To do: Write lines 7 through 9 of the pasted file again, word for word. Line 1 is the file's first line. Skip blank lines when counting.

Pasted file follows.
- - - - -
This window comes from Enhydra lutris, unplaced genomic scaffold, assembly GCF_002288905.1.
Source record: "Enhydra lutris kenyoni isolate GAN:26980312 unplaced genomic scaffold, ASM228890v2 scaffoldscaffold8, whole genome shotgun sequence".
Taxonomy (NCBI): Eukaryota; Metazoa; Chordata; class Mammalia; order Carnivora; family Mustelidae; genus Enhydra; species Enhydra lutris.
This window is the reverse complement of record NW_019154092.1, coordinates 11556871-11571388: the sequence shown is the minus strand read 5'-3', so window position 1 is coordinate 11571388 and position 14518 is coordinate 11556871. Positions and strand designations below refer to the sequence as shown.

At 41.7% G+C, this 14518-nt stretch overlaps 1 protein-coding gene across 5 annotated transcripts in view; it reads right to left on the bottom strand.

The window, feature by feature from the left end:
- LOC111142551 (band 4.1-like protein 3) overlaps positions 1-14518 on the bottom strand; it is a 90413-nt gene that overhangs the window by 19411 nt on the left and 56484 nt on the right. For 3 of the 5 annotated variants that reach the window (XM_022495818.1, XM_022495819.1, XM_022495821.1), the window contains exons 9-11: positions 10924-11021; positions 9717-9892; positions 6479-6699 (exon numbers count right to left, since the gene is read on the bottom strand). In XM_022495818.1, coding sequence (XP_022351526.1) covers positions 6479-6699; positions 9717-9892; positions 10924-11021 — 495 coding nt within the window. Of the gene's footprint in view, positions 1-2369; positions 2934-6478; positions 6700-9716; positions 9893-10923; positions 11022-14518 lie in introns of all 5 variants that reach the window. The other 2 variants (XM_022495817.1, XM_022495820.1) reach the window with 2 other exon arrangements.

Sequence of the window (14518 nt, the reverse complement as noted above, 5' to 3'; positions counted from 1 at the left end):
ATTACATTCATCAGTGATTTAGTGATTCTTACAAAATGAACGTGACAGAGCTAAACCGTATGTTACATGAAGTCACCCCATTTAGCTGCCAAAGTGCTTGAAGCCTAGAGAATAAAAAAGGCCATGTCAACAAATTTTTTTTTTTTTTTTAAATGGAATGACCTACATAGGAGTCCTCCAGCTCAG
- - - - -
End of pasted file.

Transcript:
- LOC111142551 (band 4.1-like protein 3) overlaps positions 1-14518 on the bottom strand; it is a 90413-nt gene that overhangs the window by 19411 nt on the left and 56484 nt on the right. For 3 of the 5 annotated variants that reach the window (XM_022495818.1, XM_022495819.1, XM_022495821.1), the window contains exons 9-11: positions 10924-11021; positions 9717-9892; positions 6479-6699 (exon numbers count right to left, since the gene is read on the bottom strand). In XM_022495818.1, coding sequence (XP_022351526.1) covers positions 6479-6699; positions 9717-9892; positions 10924-11021 — 495 coding nt within the window. Of the gene's footprint in view, positions 1-2369; positions 2934-6478; positions 6700-9716; positions 9893-10923; positions 11022-14518 lie in introns of all 5 variants that reach the window. The other 2 variants (XM_022495817.1, XM_022495820.1) reach the window with 2 other exon arrangements.

Sequence of the window (14518 nt, the reverse complement as noted above, 5' to 3'; positions counted from 1 at the left end):
ATTACATTCATCAGTGATTTAGTGATTCTTACAAAATGAACGTGACAGAGCTAAACCGTATGTTACATGAAGTCACCCCATTTAGCTGCCAAAGTGCTTGAAGCCTAGAGAATAAAAAAGGCCATGTCAACAAATTTTTTTTTTTTTTTTAAATGGAATGACCTACATAGGAGTCCTCCAGCTCAG